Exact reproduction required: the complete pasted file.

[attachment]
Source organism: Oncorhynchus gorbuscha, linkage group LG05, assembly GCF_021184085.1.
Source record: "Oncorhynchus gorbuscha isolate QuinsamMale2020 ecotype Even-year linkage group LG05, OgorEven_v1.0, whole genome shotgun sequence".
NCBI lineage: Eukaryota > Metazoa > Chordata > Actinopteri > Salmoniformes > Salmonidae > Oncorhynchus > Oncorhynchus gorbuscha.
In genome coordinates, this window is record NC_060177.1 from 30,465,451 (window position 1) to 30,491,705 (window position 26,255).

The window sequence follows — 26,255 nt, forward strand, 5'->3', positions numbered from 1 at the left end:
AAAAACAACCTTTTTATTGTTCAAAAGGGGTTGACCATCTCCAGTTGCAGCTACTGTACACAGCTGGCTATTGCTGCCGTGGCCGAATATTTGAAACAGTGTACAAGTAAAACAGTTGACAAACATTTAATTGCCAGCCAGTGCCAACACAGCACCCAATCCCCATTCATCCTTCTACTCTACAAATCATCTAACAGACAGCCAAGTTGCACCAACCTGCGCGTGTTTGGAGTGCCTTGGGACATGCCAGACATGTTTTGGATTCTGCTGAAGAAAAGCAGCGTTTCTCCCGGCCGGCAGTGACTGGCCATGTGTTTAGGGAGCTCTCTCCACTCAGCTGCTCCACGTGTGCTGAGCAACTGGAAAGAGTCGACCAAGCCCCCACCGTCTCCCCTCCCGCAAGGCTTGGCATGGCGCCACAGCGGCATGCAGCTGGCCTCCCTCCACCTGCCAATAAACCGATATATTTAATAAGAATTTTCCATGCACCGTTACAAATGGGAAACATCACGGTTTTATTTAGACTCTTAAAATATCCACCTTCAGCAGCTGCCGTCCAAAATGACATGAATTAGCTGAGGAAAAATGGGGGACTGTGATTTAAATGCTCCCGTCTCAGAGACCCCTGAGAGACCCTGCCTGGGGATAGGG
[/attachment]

Source organism: Oncorhynchus gorbuscha, linkage group LG05, assembly GCF_021184085.1.
Source record: "Oncorhynchus gorbuscha isolate QuinsamMale2020 ecotype Even-year linkage group LG05, OgorEven_v1.0, whole genome shotgun sequence".
NCBI lineage: Eukaryota > Metazoa > Chordata > Actinopteri > Salmoniformes > Salmonidae > Oncorhynchus > Oncorhynchus gorbuscha.
In genome coordinates, this window is record NC_060177.1 from 30,465,451 (window position 1) to 30,491,705 (window position 26,255).

The window sequence follows — 26,255 nt, forward strand, 5'->3', positions numbered from 1 at the left end:
AAAAACAACCTTTTTATTGTTCAAAAGGGGTTGACCATCTCCAGTTGCAGCTACTGTACACAGCTGGCTATTGCTGCCGTGGCCGAATATTTGAAACAGTGTACAAGTAAAACAGTTGACAAACATTTAATTGCCAGCCAGTGCCAACACAGCACCCAATCCCCATTCATCCTTCTACTCTACAAATCATCTAACAGACAGCCAAGTTGCACCAACCTGCGCGTGTTTGGAGTGCCTTGGGACATGCCAGACATGTTTTGGATTCTGCTGAAGAAAAGCAGCGTTTCTCCCGGCCGGCAGTGACTGGCCATGTGTTTAGGGAGCTCTCTCCACTCAGCTGCTCCACGTGTGCTGAGCAACTGGAAAGAGTCGACCAAGCCCCCACCGTCTCCCCTCCCGCAAGGCTTGGCATGGCGCCACAGCGGCATGCAGCTGGCCTCCCTCCACCTGCCAATAAACCGATATATTTAATAAGAATTTTCCATGCACCGTTACAAATGGGAAACATCACGGTTTTATTTAGACTCTTAAAATATCCACCTTCAGCAGCTGCCGTCCAAAATGACATGAATTAGCTGAGGAAAAATGGGGGACTGTGATTTAAATGCTCCCGTCTCAGAGACCCCTGAGAGACCCTGCCTGGGGATAGGG